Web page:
Vast Acres Of The Tropical Rainforest Are Being Brought Back To Life
For decades, thousands of hectares of tropical rainforest across the world have been destroyed by mankind, contributing greatly to global climate change. But now efforts are being made to restore the rainforests, according to a new report from Mongabay, which cites a paper in the journal Science Advances:
“The paper, published July 3 in the journal Science Advances, estimates there are more than a million square kilometers (386,000 square miles) of lost tropical rainforest across the Americas, Africa and Southeast Asia with high potential for restoration.
“’Restoring tropical forests is fundamental to the planet’s health, now and for generations to come,’ said lead author Pedro Brancalion, from the University of São Paulo. ‘For the first time, our study helps governments, investors and others seeking to restore global tropical moist forests to determine precise locations where restoring forests is most viable, enduring and beneficial. Restoring forests is a must do — and it’s doable.'”
And the need for such a project is obvious when you consider how much of the old-growth rainforests have disappeared, study co-author Robin Chazdon, from the University of Connecticut remarked:
“We were surprised at the large area of hotspots found across global rainforests, a total of 101 million hectares. This area is larger than the combined area of Sweden and Spain. And these areas are found in all continents and across dozens of countries.”
Using high-resolution satellite imagery, researchers focused on four benefits of forests: Biodiversity, climate change mitigation, climate change adaptation, and water security. They then scored what areas were most likely to be good candidates for reforestation. The top six are all located in Africa, specifically in the nations of Rwanda, Uganda, Burundi, Togo, South Sudan, and Madagascar.
Another promising factor in the effort to bring back the forests is that 73 percent of them are in countries that have already committed themselves to restoring their rainforests by becoming signatories to the Bonn Challenge, an initiative launched in 2011 that calls for 1.5 million square kilometers (579,000 square miles) of the world’s deforested and degraded land to be restored by 2020, and 3.5 million square kilometers (1.35 million square miles) by 2030.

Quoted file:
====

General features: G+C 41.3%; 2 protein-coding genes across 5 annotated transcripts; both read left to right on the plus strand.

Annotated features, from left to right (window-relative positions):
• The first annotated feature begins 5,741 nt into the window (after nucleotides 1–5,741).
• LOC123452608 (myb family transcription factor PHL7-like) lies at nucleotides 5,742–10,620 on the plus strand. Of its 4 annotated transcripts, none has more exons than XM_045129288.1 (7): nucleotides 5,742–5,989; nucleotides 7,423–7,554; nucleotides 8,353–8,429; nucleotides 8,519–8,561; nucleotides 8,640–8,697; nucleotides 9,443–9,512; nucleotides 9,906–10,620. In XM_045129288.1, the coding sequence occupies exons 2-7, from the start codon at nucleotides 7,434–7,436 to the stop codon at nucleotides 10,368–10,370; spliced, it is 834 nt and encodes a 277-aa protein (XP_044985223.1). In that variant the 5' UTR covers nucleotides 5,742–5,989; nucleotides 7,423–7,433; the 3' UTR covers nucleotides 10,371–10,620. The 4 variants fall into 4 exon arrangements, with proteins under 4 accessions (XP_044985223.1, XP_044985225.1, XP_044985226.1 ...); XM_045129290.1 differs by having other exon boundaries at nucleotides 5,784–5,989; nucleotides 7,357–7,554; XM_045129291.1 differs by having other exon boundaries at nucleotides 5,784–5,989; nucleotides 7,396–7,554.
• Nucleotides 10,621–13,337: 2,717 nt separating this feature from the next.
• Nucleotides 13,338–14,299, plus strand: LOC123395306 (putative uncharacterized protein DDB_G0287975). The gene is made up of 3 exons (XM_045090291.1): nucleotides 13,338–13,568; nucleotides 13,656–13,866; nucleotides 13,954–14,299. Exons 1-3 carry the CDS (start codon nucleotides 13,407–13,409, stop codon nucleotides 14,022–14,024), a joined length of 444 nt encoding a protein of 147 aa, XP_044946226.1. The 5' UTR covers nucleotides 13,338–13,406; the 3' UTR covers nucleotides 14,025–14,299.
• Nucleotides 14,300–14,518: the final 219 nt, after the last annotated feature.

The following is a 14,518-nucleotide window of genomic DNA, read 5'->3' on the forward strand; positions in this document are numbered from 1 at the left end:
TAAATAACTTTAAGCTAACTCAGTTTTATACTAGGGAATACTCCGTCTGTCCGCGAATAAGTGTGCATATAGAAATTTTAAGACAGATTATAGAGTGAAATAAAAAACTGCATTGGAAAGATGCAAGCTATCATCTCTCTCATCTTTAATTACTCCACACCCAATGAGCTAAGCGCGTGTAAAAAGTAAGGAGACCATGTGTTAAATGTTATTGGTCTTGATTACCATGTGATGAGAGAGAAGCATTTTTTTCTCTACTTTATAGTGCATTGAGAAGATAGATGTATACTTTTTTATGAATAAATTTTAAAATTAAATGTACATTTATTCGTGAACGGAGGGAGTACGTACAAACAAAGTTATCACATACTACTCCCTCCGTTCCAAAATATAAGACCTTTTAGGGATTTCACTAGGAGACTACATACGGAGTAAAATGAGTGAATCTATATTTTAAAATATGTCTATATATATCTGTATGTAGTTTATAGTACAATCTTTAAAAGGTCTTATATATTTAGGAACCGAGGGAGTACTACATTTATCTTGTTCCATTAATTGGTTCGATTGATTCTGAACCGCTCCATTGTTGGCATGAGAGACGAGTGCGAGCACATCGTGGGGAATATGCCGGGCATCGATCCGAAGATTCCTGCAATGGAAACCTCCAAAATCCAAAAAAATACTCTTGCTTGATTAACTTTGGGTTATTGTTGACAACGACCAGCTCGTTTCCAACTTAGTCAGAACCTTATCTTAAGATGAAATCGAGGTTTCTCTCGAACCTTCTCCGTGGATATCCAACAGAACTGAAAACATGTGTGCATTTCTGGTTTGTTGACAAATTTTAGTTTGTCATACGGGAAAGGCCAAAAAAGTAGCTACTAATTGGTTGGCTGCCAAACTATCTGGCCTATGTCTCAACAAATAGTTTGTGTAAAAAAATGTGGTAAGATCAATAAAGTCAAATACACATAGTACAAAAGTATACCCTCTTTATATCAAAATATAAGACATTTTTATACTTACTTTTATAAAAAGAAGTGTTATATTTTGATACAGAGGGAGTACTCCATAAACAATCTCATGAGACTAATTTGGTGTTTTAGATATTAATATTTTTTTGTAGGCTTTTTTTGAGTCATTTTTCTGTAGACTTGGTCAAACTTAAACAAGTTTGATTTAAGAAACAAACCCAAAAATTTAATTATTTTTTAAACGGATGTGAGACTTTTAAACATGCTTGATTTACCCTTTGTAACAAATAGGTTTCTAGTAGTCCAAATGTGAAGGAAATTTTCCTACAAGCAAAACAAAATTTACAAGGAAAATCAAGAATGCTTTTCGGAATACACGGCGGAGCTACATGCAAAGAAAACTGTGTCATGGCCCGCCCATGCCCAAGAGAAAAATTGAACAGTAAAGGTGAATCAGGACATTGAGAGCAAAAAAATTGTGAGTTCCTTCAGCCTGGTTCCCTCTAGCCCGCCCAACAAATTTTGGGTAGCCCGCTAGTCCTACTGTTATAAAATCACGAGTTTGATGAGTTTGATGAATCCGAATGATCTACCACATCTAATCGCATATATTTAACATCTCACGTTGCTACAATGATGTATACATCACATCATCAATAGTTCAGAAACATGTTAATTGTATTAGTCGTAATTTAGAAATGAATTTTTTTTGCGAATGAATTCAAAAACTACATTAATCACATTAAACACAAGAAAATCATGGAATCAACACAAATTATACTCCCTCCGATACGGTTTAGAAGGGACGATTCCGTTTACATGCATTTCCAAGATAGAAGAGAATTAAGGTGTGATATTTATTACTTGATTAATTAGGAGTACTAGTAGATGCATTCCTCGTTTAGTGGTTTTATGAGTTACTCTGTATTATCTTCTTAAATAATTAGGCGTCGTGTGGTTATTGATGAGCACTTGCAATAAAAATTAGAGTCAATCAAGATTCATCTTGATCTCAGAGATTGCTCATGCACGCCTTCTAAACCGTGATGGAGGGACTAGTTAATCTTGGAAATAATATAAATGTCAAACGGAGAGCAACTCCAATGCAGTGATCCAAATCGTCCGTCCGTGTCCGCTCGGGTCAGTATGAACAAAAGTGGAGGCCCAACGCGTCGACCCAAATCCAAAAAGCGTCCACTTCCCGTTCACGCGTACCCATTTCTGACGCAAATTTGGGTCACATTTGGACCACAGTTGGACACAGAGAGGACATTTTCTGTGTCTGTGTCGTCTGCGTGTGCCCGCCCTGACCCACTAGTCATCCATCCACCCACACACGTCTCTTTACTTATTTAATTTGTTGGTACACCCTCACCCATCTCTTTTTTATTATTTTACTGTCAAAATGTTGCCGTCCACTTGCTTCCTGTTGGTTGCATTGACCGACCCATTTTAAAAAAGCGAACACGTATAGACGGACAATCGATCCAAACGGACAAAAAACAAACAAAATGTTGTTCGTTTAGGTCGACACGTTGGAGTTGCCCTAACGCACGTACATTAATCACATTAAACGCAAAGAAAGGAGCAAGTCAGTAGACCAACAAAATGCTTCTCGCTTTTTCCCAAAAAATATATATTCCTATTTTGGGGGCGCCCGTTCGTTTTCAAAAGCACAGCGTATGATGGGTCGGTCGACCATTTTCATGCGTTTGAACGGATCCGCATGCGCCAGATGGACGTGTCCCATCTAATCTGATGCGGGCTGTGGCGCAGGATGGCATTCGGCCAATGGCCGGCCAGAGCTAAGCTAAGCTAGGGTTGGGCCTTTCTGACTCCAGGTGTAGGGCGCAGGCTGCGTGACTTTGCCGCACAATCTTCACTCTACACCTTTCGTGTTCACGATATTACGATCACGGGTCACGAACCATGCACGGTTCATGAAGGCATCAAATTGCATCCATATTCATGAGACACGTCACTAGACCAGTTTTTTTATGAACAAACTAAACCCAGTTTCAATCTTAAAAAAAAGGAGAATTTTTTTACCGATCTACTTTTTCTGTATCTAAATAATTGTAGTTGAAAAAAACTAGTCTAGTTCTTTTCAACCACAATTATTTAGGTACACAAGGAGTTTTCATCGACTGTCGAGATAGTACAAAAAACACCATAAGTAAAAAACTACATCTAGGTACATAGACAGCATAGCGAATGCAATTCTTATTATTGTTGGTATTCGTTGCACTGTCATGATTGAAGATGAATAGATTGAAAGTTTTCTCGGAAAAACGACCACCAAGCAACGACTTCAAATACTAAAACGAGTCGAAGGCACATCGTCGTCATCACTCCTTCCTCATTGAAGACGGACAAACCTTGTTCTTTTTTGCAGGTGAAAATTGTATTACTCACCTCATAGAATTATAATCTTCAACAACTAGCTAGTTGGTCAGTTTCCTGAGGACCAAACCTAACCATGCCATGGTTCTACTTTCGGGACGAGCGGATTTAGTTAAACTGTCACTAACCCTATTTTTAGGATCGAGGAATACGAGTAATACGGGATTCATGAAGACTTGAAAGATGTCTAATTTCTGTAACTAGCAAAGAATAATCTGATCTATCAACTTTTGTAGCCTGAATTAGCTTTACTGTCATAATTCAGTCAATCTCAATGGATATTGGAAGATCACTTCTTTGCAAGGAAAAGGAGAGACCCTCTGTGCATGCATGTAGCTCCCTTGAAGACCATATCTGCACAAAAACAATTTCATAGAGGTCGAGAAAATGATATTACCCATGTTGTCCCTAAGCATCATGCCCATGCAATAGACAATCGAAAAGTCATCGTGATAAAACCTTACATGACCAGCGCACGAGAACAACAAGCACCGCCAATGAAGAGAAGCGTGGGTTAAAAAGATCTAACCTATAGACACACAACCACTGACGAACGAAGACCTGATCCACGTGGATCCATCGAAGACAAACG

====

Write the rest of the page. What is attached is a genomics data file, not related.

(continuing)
But the news is not all positive when it comes to the rainforests, especially in Brazil:
“Last year, deforestation in Earth’s biggest rainforest, the Brazilian Amazon, reached the highest level in a decade, spanning an area 134 times the size of Manhattan’s land mass.
“Things are only expected to get worse under the country’s new president, President Jair Bolsonaro. Since taking office at the start of 2019, the Bolsonaro administration has dismantled environmental protections and institutions by firing or not replacing top environment officials, loosening controls on economic exploitation of the Amazon, and halting the demarcation of indigenous lands.
“Environmentalists have expressed concern that Bolsonaro’s policies will clear the path for unchecked deforestation, with the rising deforestation rate primed to mark 2019 as one of the worst years for forest loss in recent memory.”
Brancalion, however, remains optimistic, but says action must be taken without any further delay:
“With the tools we have developed, countries, companies and other actors who have pledged to restore forests have the precise information they need to roll up their sleeves and dive into the difficult work of bringing our forests back.
“There are no shortcuts when it comes to forest restoration, but there is low-hanging fruit that we need to seize now, before it’s too late.”
Featured Image Via NASA/JPL